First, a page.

Lou ReedThis is Part 2 of the "Lou Reed, Memorable Lyrics" anthology.
For Part 1,
(Part 1 includes a short biography of Lou and an introduction to his career.)
29 – Cascading slowly, he lifted her wholly and boldly (from “ Street Hassle”)
“Street Hassle” was Lou’s attempt to write a rock opera. But if this is opera, it sure aint “The Magic Flute” by Mozart, and it aint even “Tommy” by The Who.
Wolfgang, The Who, Lou
Then again, Mozart was apparently a radical and a rascal (1700s vintage), and the members of The Who were mod rebels (early ‘60s vintage), so maybe there is reason to compare this album to such precursors.
When “Street Hassle” was first released, various critics proclaimed that it was good, but “not a masterpiece.” Even decades later, that verdict was repeated.
Yes, a masterpiece
At the same time, however, it has been referred to as “most audacious,” “deeply moving,” “powerful,” and “compelling.”
Hmmm. If you ask me, that sounds like it is most likely a masterpiece. The music is dark but infectious; the lyrics are visceral, unsettling, and evocative; the story is captivating; and the story-telling is mesmerizing.
And if there’s one album that you can judge by its cover, this might be it.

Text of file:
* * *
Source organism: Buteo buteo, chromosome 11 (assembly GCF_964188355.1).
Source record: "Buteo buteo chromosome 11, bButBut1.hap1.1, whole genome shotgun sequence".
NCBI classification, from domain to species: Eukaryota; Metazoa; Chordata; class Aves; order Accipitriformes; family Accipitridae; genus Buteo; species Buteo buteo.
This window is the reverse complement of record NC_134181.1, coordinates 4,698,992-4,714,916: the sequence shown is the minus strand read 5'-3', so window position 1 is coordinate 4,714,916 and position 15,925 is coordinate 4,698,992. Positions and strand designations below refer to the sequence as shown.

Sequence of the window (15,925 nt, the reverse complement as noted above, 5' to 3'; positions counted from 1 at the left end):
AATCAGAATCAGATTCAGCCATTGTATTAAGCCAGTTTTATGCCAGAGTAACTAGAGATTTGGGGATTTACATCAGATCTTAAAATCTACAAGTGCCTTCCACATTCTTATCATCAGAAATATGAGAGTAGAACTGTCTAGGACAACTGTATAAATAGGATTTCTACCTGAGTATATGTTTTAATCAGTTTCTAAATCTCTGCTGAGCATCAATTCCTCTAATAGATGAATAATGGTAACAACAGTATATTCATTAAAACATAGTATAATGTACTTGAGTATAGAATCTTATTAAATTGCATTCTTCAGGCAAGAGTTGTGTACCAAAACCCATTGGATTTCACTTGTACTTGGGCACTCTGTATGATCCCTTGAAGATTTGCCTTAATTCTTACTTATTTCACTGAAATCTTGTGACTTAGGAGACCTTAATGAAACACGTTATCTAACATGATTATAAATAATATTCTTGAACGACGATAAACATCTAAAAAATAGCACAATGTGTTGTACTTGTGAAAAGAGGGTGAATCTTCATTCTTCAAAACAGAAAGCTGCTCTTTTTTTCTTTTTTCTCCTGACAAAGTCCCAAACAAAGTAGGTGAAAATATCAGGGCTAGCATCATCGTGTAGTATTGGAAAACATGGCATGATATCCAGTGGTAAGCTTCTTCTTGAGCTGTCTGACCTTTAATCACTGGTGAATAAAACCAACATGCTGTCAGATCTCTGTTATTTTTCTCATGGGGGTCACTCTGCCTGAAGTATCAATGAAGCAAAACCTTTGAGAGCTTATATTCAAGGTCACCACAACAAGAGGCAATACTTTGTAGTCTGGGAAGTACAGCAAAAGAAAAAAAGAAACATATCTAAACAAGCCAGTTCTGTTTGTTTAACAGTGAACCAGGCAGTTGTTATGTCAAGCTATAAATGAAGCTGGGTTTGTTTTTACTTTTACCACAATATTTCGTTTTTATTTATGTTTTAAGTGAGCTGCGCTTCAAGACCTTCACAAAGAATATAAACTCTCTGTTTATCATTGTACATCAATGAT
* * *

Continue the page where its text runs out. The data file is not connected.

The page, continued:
“Street Hassle,” Lou Reed …
30 – They can never find a voice (from “Street Hassle”)This disquieting quote has always been one of my favorites of Lou’s lyrics. The fact that they are spoken as opposed to sung makes them even more affecting.
The casual rhymes, along with Lou’s trademark dispassionate delivery, seem to be leading to some relatively decent ending or at least some neutral insight. But then, the music essentially stops, and Lou’s vocals continue. He bluntly tells us that such a situation is not good. In fact, it’s bad, and if you happen to be one of those people, you have “bad luck.”
Find your voice
That’s all. The music starts up again, and Lou moves on to the next verse. But the listener cannot forget the ringing indictment in this verse.
Find your own voice. Good luck.
“Street Hassle,” Lou Reed …
31 – Took the rings from my fingers (from “Street Hassle”)
Near the end of this 11-minute opera, the story turns sad, and Lou’s lyrics turn plaintive. The poet of the New York underworld starts crooning about lost love, and how he has lost even the symbols of love.
Love aint coming back
He pleads for his love to remain, telling her how much he needs her and imploring her to stay.
Conclusion. “Street Hassle” is undoubtedly one of Lou Reed’s masterpieces.